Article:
The Ultimate Option
Just for James Bond, the Lotus Esprit goes submarine.
by Doug NYE
Putting your car on the silver screen is a public relations coup by any standard, but winning a starring role in the new James Bond film, The Spy Who Loved Me, is a step beyond even that. And it was a Lotus Esprit that was chosen as the kind of sophisticated and very British (said between clenched teeth) performance car which Bond would select to replace his trusty Aston Martin.
The idea is that Bond's Esprit is a multi-role combat vehicle. On the road it has cement dispensers which emerge from the rear bay to repel pursuers. A vertical missile rack takes pot-shots at shadowing helicopters, while after a spectacular chase ending in a long charge on a short pier the Esprit takes to the water. As it sinks from sight the wheels assume the ultimate in negative camber, farings clunk shut over the wheel-arches, reinforcing bars appear across the screen and side windows, dive planes emerge on either side front and rear, and a 4-screw drive unit emerges from beneath the tail. Two vertical fins fold up for stability and, with missiles armed for both vertical and forward fire, our hero goes to war. After spectacular underwater shenanigans, the Esprit's submarine gadgetry folds away and the little Lotus drives up out of the sea onto the beach past some startled sunbathers.
Two Esprits were loaned to the film's producer, Cubby Broccoli (did you know his uncle was the man who introduced said vegetable to the U.S. market!), and they spent most of the last September and October chasing one another around the Sardinian mountains, being pursued but never caught by a fleet of Ford Taunus sedans. One Esprit was built into camera car with three Panavision cameras, complete with power packs on its nose. The director sat in the passenger seat beside Lotus PR man Don McLauchlin and two intrepid cameramen white-knuckled it on either side of the engine cover. Just the idea was bad enough, McLauchlin claims, but when he had to stay in contact with the other Esprit at 70-80 mph on winding mountain roads the reality was a darned sight worse.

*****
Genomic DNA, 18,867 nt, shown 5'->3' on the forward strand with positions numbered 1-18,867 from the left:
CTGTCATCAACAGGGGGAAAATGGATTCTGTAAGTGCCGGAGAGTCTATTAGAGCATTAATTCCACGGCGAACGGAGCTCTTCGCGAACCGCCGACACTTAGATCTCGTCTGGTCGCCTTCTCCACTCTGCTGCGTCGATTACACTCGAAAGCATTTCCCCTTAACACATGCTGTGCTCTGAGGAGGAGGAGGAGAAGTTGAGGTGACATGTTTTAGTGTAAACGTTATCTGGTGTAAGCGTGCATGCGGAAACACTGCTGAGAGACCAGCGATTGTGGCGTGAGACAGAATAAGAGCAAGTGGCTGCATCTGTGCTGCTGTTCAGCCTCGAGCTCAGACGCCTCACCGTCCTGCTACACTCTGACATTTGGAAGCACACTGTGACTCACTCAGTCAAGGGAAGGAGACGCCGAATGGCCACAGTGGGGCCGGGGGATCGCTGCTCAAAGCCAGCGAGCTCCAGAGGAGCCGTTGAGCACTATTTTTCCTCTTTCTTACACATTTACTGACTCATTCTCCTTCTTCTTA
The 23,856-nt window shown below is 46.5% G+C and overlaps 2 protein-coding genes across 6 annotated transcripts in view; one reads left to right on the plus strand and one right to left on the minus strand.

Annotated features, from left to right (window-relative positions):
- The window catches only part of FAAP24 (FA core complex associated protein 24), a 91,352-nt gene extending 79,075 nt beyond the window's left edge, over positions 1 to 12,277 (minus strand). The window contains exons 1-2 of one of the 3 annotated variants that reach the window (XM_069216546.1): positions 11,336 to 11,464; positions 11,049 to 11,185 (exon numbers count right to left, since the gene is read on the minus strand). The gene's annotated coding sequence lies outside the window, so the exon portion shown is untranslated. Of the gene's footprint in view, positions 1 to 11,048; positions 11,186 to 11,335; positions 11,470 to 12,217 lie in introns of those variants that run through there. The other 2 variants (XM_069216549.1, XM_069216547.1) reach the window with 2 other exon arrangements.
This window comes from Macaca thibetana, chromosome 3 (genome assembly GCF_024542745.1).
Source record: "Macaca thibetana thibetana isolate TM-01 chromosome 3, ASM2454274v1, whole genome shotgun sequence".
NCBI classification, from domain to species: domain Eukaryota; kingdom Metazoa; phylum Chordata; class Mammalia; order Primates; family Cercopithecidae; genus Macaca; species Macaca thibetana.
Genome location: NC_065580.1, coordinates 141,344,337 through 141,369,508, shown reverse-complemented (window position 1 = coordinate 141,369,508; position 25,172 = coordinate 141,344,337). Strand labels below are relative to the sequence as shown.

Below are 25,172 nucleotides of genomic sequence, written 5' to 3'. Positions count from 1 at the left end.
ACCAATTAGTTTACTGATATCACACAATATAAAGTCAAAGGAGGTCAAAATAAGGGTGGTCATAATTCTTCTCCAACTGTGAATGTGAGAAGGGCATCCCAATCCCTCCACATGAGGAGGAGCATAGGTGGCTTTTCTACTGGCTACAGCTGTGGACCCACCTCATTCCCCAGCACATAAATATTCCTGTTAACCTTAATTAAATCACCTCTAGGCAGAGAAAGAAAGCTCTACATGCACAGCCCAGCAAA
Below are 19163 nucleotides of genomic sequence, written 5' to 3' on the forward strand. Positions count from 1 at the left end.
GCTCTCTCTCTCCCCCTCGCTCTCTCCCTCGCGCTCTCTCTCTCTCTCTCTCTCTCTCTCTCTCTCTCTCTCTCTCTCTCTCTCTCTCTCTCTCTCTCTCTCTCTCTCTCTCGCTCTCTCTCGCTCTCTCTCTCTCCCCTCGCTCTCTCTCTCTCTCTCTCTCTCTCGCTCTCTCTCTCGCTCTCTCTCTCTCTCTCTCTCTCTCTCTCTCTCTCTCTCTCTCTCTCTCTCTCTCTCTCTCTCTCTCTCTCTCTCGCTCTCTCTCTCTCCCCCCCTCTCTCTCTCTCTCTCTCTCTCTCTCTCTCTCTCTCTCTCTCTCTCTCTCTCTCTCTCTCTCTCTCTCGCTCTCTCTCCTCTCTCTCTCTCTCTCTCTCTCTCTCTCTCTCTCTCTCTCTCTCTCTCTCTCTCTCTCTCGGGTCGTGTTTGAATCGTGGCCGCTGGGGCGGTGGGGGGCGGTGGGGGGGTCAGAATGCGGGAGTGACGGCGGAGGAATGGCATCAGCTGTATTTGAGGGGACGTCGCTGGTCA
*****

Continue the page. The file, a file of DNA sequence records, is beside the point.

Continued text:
On one occasion the helpful Sardinian police rushed off to close a stretch of road for a chase scene, only for the high-speed filming convoy to come face-to-face with a truck, a bus and a car leading to phenomenal avoidances. It was discovered that the two police motorcyclists had closed off the same end of the road. They had been hidden from each other round a corner when they radioed in that the road was secure.
Meanwhile special effect supervisor Derek Meddings had flown to Florida to Perry Submarines, a company specialising in midget subs. They provided the gear which turned the Esprit into the world's prettiest U-boat. Initially there were reservations about the Esprit's bodyshape. Something designed to give negative lift in a fluid called air isn't easy to keep off the bottom when operated in seawater. Equally they didn't like the movie designer's dive-planes but he insisted on them as part of the image. In practice, hydrodynamic downthrust on the Esprit's swoopy nose and windscreen was adequately balanced out by setting the nose planes hard to rise and the tail planes hard to dive.